A pipeline safety review conducted by the Alberta government last summer was done with the oil and gas industry's interests in mind, according to recent documents released to Greenpeace through Freedom of Information legislation. The documents (PDF) show the review, commissioned after a series of back-to-back pipeline incidents across Alberta raised public concern, was coordinated internally between government and industry, and appears to have required industry consent.
Greenpeace campaigner Keith Stewart told the Canadian Press
“there's a difference between talking to industry and asking for their approval.”
Private communications suggest government officials worked behind the scenes to develop a review plan that would please industry.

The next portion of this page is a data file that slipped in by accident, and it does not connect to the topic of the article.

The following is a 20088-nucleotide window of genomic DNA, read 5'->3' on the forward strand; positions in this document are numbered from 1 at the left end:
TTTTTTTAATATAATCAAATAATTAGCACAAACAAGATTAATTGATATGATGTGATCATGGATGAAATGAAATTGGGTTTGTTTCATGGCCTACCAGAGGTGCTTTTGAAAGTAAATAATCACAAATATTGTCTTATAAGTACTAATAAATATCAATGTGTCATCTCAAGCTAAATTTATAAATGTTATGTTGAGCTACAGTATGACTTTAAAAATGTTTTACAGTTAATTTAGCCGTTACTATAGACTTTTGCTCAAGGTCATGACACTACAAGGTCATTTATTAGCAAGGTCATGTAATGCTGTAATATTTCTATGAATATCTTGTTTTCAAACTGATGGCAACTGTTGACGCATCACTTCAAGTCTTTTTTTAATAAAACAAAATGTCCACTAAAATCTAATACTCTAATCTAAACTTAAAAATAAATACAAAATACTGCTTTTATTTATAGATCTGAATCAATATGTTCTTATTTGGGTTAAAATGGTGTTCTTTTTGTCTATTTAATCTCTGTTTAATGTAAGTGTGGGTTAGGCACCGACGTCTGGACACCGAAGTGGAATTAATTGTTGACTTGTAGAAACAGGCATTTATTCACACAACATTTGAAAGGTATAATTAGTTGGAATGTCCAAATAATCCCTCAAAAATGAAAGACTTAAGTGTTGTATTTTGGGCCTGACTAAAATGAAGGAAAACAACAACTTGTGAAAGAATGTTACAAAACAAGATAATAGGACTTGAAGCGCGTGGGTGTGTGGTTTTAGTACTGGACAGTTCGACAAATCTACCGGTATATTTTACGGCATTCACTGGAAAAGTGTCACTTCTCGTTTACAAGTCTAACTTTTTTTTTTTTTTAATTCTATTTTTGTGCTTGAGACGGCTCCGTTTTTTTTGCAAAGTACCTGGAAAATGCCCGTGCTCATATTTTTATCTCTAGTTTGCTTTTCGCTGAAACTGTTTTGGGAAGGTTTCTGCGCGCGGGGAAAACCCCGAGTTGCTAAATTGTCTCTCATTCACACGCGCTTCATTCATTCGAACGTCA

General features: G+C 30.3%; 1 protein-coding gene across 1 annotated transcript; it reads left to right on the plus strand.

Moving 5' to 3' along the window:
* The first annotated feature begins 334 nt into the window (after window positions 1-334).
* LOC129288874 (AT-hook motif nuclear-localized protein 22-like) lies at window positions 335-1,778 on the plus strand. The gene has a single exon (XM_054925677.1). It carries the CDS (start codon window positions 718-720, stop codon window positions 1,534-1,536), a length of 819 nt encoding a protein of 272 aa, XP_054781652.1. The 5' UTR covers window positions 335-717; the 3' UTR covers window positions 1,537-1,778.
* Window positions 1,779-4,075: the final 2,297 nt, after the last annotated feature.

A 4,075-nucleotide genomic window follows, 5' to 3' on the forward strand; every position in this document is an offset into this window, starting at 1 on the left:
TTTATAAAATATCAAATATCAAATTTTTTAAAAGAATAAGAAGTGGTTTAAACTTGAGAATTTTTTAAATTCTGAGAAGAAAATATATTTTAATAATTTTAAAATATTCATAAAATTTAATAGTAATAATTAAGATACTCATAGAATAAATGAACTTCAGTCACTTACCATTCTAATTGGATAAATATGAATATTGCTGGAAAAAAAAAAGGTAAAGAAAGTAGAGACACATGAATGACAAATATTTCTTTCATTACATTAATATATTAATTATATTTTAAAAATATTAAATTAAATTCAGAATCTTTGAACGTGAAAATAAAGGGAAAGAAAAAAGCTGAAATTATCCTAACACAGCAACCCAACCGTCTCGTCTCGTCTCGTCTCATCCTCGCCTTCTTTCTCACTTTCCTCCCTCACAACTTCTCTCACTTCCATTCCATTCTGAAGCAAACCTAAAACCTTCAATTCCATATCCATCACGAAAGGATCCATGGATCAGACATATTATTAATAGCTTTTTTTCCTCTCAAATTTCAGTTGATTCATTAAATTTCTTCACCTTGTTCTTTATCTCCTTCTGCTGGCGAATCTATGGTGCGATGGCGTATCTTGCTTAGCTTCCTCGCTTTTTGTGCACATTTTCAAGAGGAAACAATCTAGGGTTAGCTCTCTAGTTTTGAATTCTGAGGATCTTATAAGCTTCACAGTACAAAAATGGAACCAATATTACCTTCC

“It looks like industry got to write the terms for this review,” said Stewart.
The review was commissioned by the Alberta government after a collective of more than 50 prominent environmental, land rights, First Nations and union representatives called upon Premier Alison Redford to initiate an independent review
of the province's pipeline safety. The groups, including the Alberta Surface Rights Group, The Council of Canadians, the Sierra Club and Greenpeace Canada also launched an anonymous oil spill tipline
, urging individuals to make rupture and spill information public. The Alberta government does not
make such information available on a public database.